Originally published as a column for Inside Housing on December 21.
It was the year of three housing ministers and two secretaries of states (so far), the year that the department went back to being a ministry and a new government agency promised to ‘disrupt’ the housing market.
It was also the year of the social housing green paper and the end of the borrowing cap, of Sir Oliver Letwin and Lord Porter and of some significant anniversaries.
Above all, it was the year after Grenfell and the year before Brexit. Here is the first of my two-part review of what I was writing about in 2018.
1. New names, new ministers
January had barely begun when the Department for Communities and Local Government became the Ministry for Housing, Communities and Local Government. The name harked back to the glory days when housing was ‘our first social service’ and housing secretary Sajid Javid became the first full member of the cabinet with housing in his title since 1970.
Originally posted on my blog for Inside Housing on December 11.
As Westminster grinds to a halt over Brexit at least some progress is still being made on housing – or is it?
In the year of the social housing green paper and the end of the borrowing cap, some things have undoubtedly moved but the signs at Housing Communities and Local Government questions on Monday were that others are grinding to a halt.
First up was the land question and specifically the way that MHCLG dashed hopes of radical reform of land value capture in its response to a Housing Communities and Local Government Committee report recommending big changes to a system that sees planning permission for housing increase the value of agricultural land by 100 times.
Originally posted on May 14 on my blog for Inside Housing.
This week marks the 50th anniversary of what was seen until recently as the biggest disaster in the history of council housing.
At 5.45 in the morning on May 16, 1968, a cake decorator called Ivy Hodge put the kettle on for a cup of tea. A gas explosion triggered by a faulty connection to her cooker blew out the walls to her flat and triggered the progressive collapse of one corner of the 22-storey Ronan Point tower block in Newham in east London.
Four tenants were killed and several more had miraculous escapes but the fact that the explosion happened so early in the morning prevented an even worse disaster – most people were still asleep in the relative safety of their bedrooms rather than exposed to the collapse in their kitchens.
That aside, the most shocking thing about the disaster was that it happened in a new building and the first tenants had moved in two months before.
A public inquiry quickly established not just the fault in the gas connection but fundamental flaws in the large panel, system-built design. The collapse could have been triggered not just by an explosion but also by high winds and fire
That led to reform of the rules on gas safety and a shake-up of the building regulations to ensure that the structure of tall buildings became more robust.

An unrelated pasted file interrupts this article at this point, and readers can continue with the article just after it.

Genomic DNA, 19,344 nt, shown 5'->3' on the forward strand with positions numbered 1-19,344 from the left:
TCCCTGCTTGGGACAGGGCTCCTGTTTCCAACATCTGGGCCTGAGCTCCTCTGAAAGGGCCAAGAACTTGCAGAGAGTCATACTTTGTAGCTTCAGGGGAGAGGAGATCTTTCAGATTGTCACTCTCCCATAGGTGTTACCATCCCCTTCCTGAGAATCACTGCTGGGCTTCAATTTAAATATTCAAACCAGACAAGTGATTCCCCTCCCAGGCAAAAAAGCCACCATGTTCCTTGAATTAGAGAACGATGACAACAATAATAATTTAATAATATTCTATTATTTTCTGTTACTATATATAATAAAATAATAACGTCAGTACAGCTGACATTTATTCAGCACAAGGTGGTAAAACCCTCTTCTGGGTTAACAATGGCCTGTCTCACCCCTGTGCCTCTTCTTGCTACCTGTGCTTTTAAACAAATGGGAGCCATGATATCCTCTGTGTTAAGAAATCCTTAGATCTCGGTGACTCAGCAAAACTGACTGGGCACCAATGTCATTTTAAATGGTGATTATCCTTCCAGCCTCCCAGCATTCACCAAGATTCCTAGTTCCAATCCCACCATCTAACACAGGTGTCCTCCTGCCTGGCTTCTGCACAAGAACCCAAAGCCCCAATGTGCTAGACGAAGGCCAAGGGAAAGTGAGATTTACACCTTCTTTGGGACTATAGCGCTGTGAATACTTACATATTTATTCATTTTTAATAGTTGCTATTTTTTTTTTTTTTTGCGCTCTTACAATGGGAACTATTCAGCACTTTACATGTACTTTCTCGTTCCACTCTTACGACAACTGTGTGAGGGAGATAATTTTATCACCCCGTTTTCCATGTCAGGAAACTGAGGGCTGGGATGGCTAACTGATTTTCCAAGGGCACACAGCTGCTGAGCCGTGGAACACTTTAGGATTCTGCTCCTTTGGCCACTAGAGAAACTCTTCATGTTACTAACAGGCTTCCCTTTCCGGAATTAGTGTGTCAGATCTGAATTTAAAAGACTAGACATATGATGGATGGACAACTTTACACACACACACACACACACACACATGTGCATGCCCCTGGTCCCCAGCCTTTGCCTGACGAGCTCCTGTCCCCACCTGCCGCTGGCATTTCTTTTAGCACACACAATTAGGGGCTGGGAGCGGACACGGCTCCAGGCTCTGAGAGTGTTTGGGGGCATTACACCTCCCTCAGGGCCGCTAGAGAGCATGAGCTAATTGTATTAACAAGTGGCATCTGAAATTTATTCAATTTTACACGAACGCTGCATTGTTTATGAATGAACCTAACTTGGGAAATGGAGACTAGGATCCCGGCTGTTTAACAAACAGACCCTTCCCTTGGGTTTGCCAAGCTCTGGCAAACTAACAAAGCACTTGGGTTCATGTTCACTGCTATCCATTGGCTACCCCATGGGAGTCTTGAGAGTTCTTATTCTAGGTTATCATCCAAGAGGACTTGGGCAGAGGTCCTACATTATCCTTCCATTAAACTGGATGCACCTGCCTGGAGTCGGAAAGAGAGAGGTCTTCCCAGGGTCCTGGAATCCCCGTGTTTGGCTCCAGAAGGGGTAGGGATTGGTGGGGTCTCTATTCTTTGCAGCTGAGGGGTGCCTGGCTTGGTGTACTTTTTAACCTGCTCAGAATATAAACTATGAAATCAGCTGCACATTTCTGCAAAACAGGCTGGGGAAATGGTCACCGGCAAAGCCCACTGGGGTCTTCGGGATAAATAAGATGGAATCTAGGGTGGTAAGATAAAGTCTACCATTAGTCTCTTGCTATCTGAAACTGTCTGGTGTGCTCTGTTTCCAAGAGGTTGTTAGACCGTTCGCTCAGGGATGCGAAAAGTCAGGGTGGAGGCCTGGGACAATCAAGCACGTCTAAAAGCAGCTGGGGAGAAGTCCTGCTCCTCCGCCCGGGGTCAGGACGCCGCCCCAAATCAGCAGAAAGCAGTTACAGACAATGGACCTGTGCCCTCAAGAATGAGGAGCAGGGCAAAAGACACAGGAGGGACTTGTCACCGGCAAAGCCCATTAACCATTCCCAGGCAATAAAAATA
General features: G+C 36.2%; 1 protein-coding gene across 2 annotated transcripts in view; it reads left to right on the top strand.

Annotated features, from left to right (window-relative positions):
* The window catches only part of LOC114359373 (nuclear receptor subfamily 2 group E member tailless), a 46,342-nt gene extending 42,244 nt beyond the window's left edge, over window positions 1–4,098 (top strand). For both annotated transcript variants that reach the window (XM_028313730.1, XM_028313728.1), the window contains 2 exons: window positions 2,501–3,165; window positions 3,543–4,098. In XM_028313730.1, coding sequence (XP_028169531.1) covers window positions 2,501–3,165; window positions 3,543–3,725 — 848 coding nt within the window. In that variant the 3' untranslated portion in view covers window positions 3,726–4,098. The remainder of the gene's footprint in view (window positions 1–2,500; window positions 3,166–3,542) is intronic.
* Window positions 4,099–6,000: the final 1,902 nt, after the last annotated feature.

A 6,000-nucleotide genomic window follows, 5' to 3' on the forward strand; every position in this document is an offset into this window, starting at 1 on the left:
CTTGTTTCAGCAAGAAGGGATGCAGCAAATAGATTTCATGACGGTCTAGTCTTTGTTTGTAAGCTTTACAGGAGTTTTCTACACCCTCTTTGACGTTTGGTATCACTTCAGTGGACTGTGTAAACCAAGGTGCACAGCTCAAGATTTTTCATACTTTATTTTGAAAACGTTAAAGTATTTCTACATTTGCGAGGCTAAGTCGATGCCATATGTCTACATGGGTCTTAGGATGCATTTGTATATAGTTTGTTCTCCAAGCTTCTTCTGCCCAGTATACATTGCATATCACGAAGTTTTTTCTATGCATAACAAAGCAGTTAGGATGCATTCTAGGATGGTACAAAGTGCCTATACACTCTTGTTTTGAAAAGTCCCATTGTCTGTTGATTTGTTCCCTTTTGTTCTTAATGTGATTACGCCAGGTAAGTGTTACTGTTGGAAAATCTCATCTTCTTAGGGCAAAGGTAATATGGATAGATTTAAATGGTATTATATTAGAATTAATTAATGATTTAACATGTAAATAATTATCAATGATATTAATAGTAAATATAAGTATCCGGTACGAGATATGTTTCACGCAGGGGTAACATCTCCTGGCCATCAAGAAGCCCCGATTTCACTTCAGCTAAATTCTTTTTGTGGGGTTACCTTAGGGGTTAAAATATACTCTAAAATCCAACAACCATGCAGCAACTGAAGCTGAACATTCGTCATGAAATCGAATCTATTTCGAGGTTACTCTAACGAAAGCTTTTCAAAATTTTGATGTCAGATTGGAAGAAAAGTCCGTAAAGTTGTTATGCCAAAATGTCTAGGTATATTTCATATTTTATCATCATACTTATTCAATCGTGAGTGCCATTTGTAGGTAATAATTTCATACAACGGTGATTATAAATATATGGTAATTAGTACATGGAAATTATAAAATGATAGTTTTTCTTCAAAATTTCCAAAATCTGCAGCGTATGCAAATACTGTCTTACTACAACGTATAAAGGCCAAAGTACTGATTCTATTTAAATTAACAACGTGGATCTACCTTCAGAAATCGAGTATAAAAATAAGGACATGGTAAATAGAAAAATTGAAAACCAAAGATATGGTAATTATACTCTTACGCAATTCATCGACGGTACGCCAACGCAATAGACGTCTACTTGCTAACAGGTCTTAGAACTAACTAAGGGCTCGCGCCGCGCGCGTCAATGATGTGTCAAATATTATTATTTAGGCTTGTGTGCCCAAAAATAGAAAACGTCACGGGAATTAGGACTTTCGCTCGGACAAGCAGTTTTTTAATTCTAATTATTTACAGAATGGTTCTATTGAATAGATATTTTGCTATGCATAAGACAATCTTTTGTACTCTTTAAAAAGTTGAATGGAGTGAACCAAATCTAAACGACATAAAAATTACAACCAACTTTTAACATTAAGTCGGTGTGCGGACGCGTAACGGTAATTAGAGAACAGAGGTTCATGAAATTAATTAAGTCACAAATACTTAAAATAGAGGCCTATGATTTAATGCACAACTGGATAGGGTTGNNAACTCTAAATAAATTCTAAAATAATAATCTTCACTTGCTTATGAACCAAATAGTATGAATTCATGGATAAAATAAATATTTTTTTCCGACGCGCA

Over the years, Ronan Point came to be seen as the high water mark of both council housing and modernist architecture.
As time went on the blame was increasingly laid at the door of architects, local authorities and even the whole idea of council housing. It’s certainly true that some designs were flawed and untested and that some councillors arrogant, self-aggrandising and even corrupt.
But some important factors are edited out of that account.
Originally posted on my blog for Inside Housing on January 23.
It’s got a new name and new ministers but how much has really changed at the Ministry for Housing, Communities and Local Government?
Yesterday’s MCHLG questions marked the first time that Sajid Javid and his new team have faced MPs since the reshuffle earlier this month.
Judging from the secretary of state’s first few responses, the answer seemed to be not much.
His exchanges with his Labour shadow John Healey over the painfully slow progress on replacing unsafe tower block cladding have already been widely reported.
On the latest figures, 312 buildings have been tested and 299 have been failed but cladding has been taken down and replaced on just three.
‘How has it come to this?’ asked Healey. ‘Seven months on from Grenfell, only one in four families who are Grenfell survivors has a new permanent home. The Government still cannot confirm how many other tower blocks across the country are unsafe. Ministers still refuse to help to fund essential fire safety work when they know that blocks are dangerous.’
Originally posted as a column for Inside Housing on December 22.
As in 2016, it seemed like nothing would ever be the same again after a momentous event halfway through the year.
The horrific Grenfell Tower fire on June 14 means that the headline on this column should really have read ‘nine other things about 2017’. Just as the Brexit voted has changed everything in politics, so it is almost impossible to see anything in housing except through the prism of that awful night.
That said, 2017 was another year of momentous change for housing, one that brought a few signs of hope too. Here’s the first of my two-part review of what I was writing about.